The project Preparation of an Emissions Trading System in Mexico (SiCEM) publishes a novel and Mexico-specific study on the impacts of an Emissions Trading System (ETS) on competitiveness and carbon leakage, as part of an effort to provide solid technical recommendations to support a robust and cost-effective ETS in Mexico.


In light of the upcoming pilot phase of the Mexican ETS, set to begin in 2019, the SiCEM project of the Deutsche Gesellschaft für Internationale Zusammenarbeit (GIZ) GmbH has been exploring the economic implications of establishing an ETS in Mexico.


After the entry into force of the Paris Agreement in 2016, the Mexican Congress approved a reform to the Mexican General Law on Climate Change in 2018. The reform established a mandatory Emissions Trading System to support climate change mitigation at the lowest cost possible, stipulating that the ETS regulation should not adversely affect Mexico’s international competitiveness.


The legislation acknowledges that an asymmetry in international carbon pricing policies—that is, when some countries have higher prices on emissions than others—can potentially lead to a loss of industrial competitiveness for the countries with the highest carbon prices, since these prices usually increase production costs in the short term. This can cause the phenomenon of carbon leakage, in which firms decide to move their production to jurisdictions with less stringent carbon pricing policies; as a result, the emission reductions achieved domestically may be offset by the higher emissions elsewhere. Overall, global emissions either stay the same or increase.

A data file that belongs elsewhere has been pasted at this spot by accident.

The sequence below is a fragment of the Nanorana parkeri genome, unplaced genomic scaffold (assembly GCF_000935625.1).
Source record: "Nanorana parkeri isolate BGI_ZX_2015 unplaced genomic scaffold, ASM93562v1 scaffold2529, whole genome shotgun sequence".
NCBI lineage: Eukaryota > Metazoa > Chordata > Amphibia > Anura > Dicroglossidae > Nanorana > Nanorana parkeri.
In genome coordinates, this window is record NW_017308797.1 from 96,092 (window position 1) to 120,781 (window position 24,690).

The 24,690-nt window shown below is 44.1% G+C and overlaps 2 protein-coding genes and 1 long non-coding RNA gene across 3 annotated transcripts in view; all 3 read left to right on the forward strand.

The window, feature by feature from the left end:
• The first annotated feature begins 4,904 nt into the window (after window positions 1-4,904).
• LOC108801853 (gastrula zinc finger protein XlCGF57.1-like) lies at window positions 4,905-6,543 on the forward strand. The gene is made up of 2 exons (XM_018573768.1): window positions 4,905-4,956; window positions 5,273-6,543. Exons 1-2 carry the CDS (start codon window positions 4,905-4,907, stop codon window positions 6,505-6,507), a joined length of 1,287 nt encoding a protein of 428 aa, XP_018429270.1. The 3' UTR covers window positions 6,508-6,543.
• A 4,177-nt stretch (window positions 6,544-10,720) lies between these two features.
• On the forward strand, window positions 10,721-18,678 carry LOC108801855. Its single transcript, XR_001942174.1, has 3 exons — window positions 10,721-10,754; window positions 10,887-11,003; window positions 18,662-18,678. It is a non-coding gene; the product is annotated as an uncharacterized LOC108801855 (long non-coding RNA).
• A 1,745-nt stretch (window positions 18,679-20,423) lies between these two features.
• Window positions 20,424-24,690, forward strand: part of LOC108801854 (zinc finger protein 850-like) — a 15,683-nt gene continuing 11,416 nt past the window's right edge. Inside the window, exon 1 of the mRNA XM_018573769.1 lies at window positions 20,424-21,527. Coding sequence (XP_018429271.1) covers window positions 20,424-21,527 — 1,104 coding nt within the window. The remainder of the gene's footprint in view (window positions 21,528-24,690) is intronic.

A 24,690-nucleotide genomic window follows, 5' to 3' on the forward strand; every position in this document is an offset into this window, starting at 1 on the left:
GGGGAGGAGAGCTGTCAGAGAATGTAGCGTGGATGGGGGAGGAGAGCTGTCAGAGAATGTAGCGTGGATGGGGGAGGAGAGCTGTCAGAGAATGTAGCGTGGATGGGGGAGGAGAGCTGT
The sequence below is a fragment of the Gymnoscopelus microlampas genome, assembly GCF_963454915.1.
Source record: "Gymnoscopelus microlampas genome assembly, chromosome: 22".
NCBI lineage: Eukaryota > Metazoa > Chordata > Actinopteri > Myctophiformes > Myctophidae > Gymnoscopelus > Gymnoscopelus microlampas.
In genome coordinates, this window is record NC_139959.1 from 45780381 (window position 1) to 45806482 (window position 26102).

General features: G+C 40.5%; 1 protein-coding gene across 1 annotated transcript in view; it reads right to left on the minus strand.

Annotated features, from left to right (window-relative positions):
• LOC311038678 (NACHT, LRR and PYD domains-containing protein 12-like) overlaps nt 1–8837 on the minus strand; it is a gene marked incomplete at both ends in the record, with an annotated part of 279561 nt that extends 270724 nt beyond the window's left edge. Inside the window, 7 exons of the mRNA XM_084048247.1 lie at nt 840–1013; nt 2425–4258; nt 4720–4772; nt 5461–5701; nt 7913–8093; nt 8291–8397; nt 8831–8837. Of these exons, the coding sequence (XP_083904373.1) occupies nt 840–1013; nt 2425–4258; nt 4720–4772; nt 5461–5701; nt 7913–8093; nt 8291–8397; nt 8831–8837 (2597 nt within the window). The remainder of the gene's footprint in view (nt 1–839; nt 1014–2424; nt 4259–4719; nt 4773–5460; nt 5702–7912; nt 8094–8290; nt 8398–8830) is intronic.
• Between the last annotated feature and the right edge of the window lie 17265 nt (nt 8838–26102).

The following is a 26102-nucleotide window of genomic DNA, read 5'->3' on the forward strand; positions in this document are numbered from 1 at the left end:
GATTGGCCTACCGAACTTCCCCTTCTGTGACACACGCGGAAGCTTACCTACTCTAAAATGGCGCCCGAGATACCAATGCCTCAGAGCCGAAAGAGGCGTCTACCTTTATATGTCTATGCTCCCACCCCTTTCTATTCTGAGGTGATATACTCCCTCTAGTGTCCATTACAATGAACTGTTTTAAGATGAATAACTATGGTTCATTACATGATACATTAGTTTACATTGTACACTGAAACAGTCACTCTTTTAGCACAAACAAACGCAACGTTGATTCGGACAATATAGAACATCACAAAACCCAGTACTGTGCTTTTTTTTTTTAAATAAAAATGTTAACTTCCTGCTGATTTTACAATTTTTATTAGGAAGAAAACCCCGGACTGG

Carbon leakage risk


The published study addresses these concerns for the particular economy of Mexico—including its sectoral composition and the level of linkage with the global economy—concentrating on its emissions-intensive trade-exposed (EITE) industrial sectors. Up to 2021, the study finds that the Mexican ETS would have only a marginal impact on the country’s economy-wide growth. Importantly, the decision on whether the emissions cap follows the unconditional or conditional targets of the Mexican Nationally Determined Contribution (NDC) has a negligible impact.


A focus on the competitiveness impacts to specific sectors provided a different perspective. Due to their level of interconnection with the global economy, and the carbon-intensive nature of their processes, some sectors are identified as vulnerable to the risk of carbon leakage, particularly the iron and steel, glass, cement and chemical industries, and the pulp and paper industry to a lesser extent. However, this doesn’t mean that these sectors should be excluded from participation in an ETS. Support mechanisms (i.e., free allowance allocation as part of “transition assistance” when setting up an ETS) for vulnerable industries may be established, at least in the initial phase of the ETS. The recommendation is that the allowance allocation gradually evolves towards becoming a mix of output-based allocation and benchmarking, with auctioning progressively introduced as the carbon market matures.


The Mexican ETS pilot program provides for a valuable opportunity to assess the carbon leakage potential of vulnerable industries. Periodic review of the system will allow to determine more appropriate support schemes, as well as to reduce the share of free allowances to increase carbon revenue potential. The present study covers the competitiveness impacts, the results of which provide recommendations for the Mexican ETS design. Additional studies covering a variety of technical issues will be published in the “IKI-Alliance Mexico” blog in the coming months.


For more information, please contact us at: Comercio.Emisiones-MX[at]


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